Diana’s death was the final act in a mesmerising soap opera

Most readers of this newspaper will never professionally encounter the geological pressure exerted on the Royal family by the media in the name of the people over the handling of Princess Diana’s funeral. It might, however, be useful to try to understand the phenomenon.

Most readers of this newspaper will never professionally encounter

the geological pressure exerted on the Royal family by the media in the

name of the people over the handling of Princess Diana’s funeral. It

might, however, be useful to try to understand the phenomenon.



I am appalled that newspapers, which share some responsibility for

Princess Diana’s death, should have demanded, partly to keep the story

going, that the Royal family show they care. I think they had

demonstrated a far greater sense of caring, respect for the dead and

dignity by choosing to remain at Balmoral than the hysterical lot

outside various palaces and in assorted news rooms.



But it doesn’t matter what I or other like-minded souls think. It

happened.



The public reaction, assiduously cultivated by the press, was fearful to

behold. The Royal family did not just bend before the wind; advised by

our insufferably pious thespian of a Prime Minister, they

capitulated.



They came to London early, went on walkabout amid the flowers, extended

the funeral route and the Queen broadcast to the nation. Thank God, they

did not take the advice of the Sun or, Heaven help us, the Independent,

and dissolve into tears.



Still, it was an unprecedented abandonment of protocol, not to mention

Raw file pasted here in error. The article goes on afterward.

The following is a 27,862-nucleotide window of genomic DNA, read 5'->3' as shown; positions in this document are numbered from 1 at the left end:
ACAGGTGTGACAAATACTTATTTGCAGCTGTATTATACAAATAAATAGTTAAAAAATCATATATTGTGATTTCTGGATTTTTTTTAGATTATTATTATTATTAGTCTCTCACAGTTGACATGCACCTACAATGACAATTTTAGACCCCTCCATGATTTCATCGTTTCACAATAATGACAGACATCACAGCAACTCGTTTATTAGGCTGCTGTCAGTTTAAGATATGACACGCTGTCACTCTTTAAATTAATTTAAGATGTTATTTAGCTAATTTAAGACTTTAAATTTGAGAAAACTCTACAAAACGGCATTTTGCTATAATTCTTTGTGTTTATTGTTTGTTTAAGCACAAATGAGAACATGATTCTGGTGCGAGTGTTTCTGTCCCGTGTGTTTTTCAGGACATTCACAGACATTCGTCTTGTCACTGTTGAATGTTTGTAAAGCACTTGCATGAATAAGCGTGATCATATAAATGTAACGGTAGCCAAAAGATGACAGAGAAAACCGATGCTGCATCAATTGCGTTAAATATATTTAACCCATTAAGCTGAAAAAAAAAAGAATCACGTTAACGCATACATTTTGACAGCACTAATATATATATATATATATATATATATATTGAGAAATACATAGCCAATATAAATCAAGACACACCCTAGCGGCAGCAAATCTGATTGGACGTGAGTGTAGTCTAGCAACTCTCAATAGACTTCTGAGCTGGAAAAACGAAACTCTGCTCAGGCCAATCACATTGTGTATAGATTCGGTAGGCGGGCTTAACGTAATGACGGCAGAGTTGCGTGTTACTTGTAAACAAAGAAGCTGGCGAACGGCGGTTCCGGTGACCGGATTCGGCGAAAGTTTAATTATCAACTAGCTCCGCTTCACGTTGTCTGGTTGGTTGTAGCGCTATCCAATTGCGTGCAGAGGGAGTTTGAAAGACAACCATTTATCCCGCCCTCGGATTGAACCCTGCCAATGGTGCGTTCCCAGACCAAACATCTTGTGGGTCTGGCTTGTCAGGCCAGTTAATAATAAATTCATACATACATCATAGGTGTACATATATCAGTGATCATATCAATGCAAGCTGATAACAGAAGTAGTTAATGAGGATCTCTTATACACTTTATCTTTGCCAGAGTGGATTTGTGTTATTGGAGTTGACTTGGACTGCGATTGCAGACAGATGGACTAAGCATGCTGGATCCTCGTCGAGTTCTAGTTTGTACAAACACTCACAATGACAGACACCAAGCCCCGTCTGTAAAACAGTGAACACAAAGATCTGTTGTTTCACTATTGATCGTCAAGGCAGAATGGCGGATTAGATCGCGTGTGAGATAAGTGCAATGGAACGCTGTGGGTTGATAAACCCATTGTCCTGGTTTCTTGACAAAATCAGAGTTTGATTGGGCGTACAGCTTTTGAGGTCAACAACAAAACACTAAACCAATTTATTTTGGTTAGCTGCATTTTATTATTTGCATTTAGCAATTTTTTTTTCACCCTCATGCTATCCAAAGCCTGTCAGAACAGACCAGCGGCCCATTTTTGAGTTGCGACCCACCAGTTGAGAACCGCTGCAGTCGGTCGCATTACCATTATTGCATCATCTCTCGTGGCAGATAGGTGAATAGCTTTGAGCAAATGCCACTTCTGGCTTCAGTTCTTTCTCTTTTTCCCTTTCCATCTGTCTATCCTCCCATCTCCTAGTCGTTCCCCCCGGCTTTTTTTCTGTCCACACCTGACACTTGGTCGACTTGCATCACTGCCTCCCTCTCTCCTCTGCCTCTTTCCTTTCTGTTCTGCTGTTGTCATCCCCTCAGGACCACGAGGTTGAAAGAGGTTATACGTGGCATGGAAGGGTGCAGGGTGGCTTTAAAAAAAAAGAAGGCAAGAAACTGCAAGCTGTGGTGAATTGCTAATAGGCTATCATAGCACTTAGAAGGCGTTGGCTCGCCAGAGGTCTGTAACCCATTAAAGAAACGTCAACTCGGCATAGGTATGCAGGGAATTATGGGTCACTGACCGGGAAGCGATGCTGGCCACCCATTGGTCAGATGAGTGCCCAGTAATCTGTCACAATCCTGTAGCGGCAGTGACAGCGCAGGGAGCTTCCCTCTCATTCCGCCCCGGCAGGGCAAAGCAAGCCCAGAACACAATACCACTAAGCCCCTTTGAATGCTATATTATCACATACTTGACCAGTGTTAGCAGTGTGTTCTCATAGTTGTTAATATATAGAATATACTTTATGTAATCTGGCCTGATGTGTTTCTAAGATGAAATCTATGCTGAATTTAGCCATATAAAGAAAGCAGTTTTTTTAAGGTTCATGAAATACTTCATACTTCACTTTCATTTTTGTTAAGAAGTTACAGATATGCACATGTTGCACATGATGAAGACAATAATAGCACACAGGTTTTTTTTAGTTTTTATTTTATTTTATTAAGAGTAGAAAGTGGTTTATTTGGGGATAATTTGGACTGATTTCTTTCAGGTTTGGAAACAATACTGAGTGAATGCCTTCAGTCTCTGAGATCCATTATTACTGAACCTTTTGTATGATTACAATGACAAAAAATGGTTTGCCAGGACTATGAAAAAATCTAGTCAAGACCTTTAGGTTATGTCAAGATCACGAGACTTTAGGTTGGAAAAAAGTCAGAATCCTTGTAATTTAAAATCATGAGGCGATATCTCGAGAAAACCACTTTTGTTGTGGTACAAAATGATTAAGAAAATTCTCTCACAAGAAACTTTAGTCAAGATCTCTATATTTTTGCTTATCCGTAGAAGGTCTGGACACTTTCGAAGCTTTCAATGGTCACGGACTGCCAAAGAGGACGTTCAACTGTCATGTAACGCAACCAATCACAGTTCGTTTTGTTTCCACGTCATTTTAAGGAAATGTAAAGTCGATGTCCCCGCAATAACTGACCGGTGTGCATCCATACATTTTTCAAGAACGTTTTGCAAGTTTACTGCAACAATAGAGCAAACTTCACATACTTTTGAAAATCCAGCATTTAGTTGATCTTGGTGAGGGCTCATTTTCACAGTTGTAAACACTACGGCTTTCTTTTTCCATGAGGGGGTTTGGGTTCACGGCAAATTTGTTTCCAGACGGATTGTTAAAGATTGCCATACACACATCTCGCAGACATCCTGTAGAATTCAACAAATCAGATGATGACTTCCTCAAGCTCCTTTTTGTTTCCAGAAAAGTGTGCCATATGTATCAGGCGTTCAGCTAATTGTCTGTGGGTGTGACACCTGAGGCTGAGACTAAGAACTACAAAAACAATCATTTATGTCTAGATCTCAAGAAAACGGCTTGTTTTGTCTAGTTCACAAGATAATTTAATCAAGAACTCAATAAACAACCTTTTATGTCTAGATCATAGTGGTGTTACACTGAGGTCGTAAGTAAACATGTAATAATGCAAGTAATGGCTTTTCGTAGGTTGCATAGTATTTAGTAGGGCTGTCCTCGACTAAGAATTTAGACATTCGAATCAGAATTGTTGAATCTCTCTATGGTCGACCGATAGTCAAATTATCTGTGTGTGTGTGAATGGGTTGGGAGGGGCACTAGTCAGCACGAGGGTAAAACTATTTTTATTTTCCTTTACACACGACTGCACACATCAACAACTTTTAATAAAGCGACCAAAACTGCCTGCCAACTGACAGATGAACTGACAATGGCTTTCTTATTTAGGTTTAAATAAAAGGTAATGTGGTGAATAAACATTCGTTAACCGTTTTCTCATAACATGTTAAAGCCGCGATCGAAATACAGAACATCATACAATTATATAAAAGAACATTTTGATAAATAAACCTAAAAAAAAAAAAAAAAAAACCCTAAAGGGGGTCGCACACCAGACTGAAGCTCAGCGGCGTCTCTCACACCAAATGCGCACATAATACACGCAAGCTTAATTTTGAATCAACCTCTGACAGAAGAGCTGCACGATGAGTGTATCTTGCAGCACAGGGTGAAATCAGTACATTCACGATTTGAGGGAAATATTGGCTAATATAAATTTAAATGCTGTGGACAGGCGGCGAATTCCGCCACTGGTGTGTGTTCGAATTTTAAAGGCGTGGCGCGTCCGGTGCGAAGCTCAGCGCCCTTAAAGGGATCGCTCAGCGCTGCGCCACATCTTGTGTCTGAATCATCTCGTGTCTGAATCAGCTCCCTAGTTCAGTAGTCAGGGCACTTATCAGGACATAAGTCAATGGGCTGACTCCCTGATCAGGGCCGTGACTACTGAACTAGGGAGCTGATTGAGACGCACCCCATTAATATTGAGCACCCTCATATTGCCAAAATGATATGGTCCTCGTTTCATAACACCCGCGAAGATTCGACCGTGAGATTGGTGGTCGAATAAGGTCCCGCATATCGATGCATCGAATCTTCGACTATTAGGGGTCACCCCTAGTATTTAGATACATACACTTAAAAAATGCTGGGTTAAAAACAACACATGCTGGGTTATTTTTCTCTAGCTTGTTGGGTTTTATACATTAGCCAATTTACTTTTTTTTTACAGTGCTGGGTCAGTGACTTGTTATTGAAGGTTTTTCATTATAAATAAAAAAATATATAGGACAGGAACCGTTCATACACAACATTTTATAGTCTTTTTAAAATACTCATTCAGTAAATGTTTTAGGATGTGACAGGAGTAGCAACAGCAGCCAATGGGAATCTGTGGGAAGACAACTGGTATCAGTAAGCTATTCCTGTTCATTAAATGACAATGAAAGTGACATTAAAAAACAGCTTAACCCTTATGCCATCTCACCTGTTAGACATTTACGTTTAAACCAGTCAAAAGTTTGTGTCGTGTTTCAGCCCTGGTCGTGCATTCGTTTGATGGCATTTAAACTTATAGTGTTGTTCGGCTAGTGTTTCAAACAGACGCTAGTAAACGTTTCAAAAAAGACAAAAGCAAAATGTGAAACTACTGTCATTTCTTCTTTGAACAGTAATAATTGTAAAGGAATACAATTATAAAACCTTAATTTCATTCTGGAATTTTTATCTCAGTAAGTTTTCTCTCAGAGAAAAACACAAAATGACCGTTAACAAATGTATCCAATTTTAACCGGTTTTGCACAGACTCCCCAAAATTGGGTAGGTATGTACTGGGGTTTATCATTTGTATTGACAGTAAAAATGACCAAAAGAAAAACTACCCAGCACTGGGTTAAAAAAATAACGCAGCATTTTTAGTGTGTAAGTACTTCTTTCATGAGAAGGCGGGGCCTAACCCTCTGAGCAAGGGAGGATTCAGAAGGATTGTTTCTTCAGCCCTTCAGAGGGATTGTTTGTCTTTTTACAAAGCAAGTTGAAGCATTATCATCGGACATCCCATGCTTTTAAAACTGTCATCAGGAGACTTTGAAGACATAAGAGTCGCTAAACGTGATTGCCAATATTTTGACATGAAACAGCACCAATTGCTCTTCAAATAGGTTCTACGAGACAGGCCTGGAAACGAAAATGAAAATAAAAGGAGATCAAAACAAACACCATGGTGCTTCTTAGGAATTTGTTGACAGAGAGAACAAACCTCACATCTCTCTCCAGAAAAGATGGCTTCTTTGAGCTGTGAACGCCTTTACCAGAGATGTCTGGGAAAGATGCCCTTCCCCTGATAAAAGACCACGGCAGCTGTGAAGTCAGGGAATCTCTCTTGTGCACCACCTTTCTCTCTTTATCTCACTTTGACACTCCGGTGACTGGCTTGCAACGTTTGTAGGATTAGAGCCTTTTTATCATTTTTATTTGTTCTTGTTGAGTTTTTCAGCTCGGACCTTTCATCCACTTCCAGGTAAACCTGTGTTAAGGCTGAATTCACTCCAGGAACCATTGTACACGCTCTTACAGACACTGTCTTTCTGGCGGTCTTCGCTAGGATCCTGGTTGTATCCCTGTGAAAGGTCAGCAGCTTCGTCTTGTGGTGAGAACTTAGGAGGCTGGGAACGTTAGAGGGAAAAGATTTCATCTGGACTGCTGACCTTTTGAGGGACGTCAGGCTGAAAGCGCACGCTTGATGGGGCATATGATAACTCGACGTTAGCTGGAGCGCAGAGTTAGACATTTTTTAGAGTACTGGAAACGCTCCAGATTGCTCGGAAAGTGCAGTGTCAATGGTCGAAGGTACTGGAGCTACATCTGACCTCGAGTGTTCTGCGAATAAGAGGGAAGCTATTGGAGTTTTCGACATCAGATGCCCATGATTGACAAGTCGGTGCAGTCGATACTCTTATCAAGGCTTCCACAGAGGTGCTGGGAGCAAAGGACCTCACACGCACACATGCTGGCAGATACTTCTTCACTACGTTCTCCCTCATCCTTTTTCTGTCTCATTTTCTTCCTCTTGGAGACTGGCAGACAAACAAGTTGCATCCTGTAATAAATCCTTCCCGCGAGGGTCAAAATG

British reserve. What on earth are we to make of it? Not much, I

fear.



It was par for the televisual age.



The truth is that many people lead two different lives these days - one

their own, rather problematical and often trying, existence and the

other the fantasy world of soap operas into which they escape. The

tabloids often lead with the antics of soap stars or, better still, the

next thrill in the story line. Cunard even updates its QE2 passengers on

the high seas with the development of plots.



Soap is big, powerful business. And Princess Diana, the Queen of Hearts,

provided the best of them. She played the wronged woman, frightfully

glamorous, following the jet set and at war with the establishment, and

horribly indiscreet in pursuit of hostilities. The other side of the

coin was a loving mother, an immensely tactile comforter of the sick,

dying and diseased - a sort of official stroker to the nation. In short,

as Earl Spencer acknowledged in his cheeky funeral oration, she was a

terribly complex character.



The result was that when she was killed with a millionaire playboy the

soapsudded public felt acutely deprived as well as shocked. But the

press gave them the chance to write the last script. In doing so, they

illustrated what a powerful hold soap opera has on the people. I doubt

whether it was any more than that. After all, would millions have gone

doolally over a plain Jane?



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